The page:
Outspoken weekly to be published again today
New Bingdian expected to criticise article which led to five-week ban
The once-outspoken Bingdian Weekly will return to mainland news-stands today after a five-week break, and it will carry a front-page criticism of a controversial article published in the supplement's previous incarnation.
Bingdian is a four-page supplement in the China Youth League's China Youth Daily that had a reputation for in-depth reporting.
It was banned in late January by propaganda officials in part for carrying an article by Professor Yuan Weishi from Guangdong, questioning the official interpretation of historical events and cautioning against nationalism in the study of Chinese history.
The closure made international headlines and prompted a group of retired senior officials and another group of intellectuals to petition for Bingdian's resumption in two high-profile open letters addressed to the country's top leadership.
A source said yesterday that the relaunched version would carry a 10,000-word attack on Professor Yuan's views written by Zhang Haipeng, a 67-year-old historian and former head of the China Academy of Social Sciences' Modern China Research Institute, a source said yesterday.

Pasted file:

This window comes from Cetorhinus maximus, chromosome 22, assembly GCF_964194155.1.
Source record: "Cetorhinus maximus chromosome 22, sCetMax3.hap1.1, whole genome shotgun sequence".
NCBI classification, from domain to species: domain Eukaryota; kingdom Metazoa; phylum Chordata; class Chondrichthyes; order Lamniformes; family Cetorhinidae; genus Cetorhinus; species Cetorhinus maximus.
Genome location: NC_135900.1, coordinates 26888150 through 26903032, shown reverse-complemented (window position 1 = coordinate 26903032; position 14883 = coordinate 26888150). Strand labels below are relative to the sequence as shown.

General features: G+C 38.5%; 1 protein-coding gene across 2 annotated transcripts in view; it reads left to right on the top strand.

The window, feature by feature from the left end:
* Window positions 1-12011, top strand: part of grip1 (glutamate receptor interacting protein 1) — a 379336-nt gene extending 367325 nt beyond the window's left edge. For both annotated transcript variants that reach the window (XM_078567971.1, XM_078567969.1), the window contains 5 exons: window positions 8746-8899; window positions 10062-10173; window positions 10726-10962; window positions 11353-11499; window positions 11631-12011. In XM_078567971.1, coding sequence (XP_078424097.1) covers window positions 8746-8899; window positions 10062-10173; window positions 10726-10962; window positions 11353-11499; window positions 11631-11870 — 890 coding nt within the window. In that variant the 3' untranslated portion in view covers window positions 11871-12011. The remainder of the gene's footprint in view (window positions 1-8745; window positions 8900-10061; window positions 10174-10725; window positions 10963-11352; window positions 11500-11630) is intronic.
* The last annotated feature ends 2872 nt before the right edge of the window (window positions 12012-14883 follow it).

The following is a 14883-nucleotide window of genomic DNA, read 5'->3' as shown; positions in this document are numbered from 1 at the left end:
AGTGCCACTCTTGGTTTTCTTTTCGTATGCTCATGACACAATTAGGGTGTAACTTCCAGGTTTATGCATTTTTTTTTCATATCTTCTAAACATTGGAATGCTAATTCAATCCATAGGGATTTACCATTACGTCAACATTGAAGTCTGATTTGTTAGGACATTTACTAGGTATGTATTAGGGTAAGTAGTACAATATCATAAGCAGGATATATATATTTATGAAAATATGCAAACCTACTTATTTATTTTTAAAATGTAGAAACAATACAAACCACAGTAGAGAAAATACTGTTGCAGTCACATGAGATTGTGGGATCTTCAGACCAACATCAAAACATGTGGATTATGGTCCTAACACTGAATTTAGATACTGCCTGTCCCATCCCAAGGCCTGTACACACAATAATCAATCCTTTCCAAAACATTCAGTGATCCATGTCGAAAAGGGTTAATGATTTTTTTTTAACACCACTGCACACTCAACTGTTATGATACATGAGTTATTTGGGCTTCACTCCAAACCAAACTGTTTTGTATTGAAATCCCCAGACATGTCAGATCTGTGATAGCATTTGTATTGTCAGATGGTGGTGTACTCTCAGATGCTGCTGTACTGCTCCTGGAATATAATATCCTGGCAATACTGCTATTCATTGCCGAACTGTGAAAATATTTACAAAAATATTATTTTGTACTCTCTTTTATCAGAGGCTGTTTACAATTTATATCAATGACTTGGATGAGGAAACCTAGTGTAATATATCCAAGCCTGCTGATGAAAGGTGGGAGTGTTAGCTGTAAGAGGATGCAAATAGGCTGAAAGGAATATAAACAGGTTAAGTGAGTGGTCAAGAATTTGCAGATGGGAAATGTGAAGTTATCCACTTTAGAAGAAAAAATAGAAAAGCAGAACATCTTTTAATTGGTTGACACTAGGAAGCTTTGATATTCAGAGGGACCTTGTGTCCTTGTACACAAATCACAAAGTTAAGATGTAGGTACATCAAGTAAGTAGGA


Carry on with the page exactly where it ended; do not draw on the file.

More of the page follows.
The article was ordered by authorities as a condition for the supplement's revival. It is widely understood that Professor Yuan's article was a contributing factor but not the full reason for the paper's temporary demise.
The content will include an interview with renowned Tsinghua University art professor Chen Danqing about Italian Renaissance art and his thoughts on Chinese and Italian culture.
Former Bingdian editors Li Datong and Lu Yuegang had planned to use the article before the controversy surrounding the paper began.
Sources said there also would be a brief statement apologising for Bingdian's suspension, but that two comment columns which offered short, witty comments on the news of the past week had been dropped.
A source close to the newspaper said four young reporters who had refused to accept the action against Bingdian had resigned from the supplement's team immediately after the China Youth Daily party committee announced Bingdian would resume without Li and Lu.
Last week, a team of leftist academics held a seminar specifically to criticise Professor Yuan's article and accuse Li of treating the paper as his own property.
Li said the public would judge the editorial policy of the relaunched Bingdian by the content of its next edition.
'It's hard to predict what its editorial style will be and how far the editorial policy will go, considering the [editorial staff] didn't have enough time to prepare a new edition within such a short time after the decision to resume publishing was announced two weeks ago,' he said.